But look at this man's jacket shoulders. The chest and shoulders deform easily, but spring right back when the forces are removed.

Some of these Japanese coats I have are in fact very soft in the chest but the fabrics are not advanced so there is a dead feel to them instead of the springiness I am looking for. They are soft, but not supple.

I have this hypothesis that the cotton felt used in the chest area makes for the dead, carpety feeling -- as is the use of some grades of chest canvas. A truly springy yet deformable chest canvas backed by a shirting weight twill cotton domette ought to be ideal. Cotton shoulder pads without the pellon muslin and loose hand padding would take care of the shoulders. Obviously, no concave shoulders are possible with pads like these.

Both facings now

Monday, August 15, 2011

The Facings: Part 2

Attached one facing. The jacket looks even more polished now!

Sunday, August 14, 2011


The facing refers to the piece of cloth that covers the front of the lapel and which extends into the inside of the jacket next to your chest. The word is mostly used in the plural.

It is time for TG#4 to receive the facings. First, I created a facing pattern then cut out a piece from garment fabric.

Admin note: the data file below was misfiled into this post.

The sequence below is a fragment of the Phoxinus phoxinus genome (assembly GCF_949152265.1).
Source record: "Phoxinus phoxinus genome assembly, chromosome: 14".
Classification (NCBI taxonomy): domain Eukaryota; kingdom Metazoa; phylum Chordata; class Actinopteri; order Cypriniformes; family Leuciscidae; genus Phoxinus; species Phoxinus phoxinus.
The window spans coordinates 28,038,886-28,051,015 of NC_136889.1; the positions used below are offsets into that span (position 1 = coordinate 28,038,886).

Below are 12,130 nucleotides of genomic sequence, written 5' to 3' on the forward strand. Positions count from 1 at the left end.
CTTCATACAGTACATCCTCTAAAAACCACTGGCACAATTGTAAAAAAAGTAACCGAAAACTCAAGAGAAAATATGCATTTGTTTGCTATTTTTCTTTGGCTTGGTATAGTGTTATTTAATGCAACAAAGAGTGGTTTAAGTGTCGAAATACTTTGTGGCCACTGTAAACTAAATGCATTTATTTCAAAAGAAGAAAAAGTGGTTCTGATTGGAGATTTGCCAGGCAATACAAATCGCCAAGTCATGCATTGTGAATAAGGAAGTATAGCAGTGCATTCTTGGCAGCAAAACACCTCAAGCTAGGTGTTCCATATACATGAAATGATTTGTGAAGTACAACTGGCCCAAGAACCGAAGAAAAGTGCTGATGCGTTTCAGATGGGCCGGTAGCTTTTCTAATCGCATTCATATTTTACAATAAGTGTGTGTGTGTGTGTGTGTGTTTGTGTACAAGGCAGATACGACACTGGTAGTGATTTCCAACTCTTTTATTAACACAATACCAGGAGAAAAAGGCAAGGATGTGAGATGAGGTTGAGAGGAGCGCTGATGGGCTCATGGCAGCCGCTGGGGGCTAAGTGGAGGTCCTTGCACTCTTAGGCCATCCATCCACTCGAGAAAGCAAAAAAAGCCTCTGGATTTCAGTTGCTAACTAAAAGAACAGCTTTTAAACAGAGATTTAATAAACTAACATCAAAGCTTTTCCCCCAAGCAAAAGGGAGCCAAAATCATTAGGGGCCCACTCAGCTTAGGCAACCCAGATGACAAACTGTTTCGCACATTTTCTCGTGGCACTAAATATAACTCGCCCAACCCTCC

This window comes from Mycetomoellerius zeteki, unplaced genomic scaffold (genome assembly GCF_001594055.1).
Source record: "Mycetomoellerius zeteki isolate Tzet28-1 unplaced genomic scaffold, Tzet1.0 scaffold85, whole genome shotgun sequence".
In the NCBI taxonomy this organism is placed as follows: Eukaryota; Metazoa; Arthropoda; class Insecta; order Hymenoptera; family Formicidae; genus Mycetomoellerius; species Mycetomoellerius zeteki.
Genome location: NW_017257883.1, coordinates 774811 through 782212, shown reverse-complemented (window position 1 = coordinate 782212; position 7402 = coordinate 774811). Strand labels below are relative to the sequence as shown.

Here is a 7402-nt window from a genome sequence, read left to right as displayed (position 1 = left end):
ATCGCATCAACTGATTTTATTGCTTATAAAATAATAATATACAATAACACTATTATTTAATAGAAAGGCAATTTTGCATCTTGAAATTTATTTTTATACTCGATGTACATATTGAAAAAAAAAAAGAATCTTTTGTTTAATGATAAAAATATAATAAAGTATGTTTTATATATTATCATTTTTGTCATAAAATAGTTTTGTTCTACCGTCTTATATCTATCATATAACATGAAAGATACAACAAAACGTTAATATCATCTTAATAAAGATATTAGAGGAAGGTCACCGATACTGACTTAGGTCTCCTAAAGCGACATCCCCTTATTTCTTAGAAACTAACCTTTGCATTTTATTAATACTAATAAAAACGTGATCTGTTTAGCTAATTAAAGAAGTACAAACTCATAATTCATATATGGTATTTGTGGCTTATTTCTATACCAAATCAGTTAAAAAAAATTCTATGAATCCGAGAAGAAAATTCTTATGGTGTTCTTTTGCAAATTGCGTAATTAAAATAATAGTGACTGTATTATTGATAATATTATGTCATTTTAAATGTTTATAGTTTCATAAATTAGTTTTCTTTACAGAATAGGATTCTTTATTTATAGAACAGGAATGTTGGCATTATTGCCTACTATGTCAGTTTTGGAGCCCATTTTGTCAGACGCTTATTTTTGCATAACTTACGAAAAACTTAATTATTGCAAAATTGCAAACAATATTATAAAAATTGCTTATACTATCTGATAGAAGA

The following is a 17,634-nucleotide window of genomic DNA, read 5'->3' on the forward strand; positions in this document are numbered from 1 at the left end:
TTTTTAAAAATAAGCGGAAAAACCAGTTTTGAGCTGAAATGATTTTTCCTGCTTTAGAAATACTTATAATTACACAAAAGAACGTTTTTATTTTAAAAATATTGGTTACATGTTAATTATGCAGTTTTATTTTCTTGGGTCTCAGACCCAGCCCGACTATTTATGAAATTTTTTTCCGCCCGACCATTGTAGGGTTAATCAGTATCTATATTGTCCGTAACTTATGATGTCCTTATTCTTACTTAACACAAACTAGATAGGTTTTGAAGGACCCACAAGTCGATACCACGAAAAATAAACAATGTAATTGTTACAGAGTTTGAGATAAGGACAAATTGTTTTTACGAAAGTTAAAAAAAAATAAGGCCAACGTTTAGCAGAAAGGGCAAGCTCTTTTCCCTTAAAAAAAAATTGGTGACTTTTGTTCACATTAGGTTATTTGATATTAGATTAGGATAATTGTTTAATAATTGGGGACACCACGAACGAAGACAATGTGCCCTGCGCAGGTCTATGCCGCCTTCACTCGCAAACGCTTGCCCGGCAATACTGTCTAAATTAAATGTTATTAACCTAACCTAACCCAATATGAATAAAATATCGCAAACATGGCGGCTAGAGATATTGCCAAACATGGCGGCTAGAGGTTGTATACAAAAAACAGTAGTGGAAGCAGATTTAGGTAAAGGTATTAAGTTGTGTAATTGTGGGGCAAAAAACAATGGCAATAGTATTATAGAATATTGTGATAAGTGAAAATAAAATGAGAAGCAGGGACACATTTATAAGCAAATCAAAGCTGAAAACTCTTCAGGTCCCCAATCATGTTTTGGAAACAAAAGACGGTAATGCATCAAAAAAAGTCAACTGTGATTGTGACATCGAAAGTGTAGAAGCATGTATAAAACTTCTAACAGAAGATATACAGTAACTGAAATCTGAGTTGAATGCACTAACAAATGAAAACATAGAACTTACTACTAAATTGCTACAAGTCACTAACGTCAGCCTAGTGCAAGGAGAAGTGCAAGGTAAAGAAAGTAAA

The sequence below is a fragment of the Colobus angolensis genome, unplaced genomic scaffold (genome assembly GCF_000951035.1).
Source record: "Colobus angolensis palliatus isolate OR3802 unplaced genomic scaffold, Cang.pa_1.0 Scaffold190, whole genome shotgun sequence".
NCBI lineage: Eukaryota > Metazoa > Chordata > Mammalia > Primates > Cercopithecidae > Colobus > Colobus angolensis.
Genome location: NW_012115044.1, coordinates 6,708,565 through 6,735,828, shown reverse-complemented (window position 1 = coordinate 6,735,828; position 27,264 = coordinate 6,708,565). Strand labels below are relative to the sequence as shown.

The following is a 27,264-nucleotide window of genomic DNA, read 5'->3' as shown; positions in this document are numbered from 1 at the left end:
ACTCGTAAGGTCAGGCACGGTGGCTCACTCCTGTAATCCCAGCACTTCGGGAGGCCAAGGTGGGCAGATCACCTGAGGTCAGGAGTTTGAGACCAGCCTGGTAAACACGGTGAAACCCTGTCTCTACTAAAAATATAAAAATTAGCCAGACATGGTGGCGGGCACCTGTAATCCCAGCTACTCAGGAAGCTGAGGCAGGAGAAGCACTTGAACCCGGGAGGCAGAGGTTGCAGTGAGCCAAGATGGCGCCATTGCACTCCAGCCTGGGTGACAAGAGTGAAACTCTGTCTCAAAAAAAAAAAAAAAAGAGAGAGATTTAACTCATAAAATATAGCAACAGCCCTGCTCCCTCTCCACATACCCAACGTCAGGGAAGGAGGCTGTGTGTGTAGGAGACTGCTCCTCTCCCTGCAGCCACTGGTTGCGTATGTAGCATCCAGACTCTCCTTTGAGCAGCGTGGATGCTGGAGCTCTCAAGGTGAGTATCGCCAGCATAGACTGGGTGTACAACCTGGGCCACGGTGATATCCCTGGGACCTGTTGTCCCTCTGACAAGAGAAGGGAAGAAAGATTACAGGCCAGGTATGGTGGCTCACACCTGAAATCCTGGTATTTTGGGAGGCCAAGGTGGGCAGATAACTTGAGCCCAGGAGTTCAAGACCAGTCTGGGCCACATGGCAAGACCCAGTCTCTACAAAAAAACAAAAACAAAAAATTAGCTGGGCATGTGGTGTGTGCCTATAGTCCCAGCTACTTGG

The lapels need to be prepared to receive the facings by having the seam allowance trimmed to 1 cm (less at the notch) then folded over the lapel edge and sewn with a diagonal stitch.

Cabrera offers two methods of attaching the facing, by machine or by hand. I chose to go the fatto a mano way.

Saturday, August 13, 2011


I had a walk around KLCC today.

I have always admired the light fawn buttons used by Hugo Boss in their summer jackets. They look like a highly prized quality of jade the Chinese call "mutton fat".

They used an interesting opaque white naval-themed button on their navy suit (!).

Dunhill was less successful in their button selection.

The absolute highlight was the button used by Brioni.

Fitting the back

Finally, after such a long time, the back will be fitted. Except that it doesn't seem to need much fitting.

The back of TG#4 has always been a war zone. Earlier on in the muslin stage, I had the back balance reduced very dramatically -- by something like 4 cm -- and yet it looked awful. Yet the back is marvellously clean the moment I scooped out the armhole and inserted the collar.

I have come to believe that a jacket should only be fitted with
a) the canvas inserted
b) the collar inserted
c) and the armhole close to final shape.

Without the canvas, chest drape is likely to manifest itself as excess front balance. Without the collar, the lapels are not suspended, giving the very real impression of excess front balance. The back panels are also badly suspended without the collar, forming all kinds of strange creases which are difficult to diagnose and which cause much anxiety for the fitter. The armholes, if not low enough or not properly scooped out, cause distortion elsewhere in the jacket.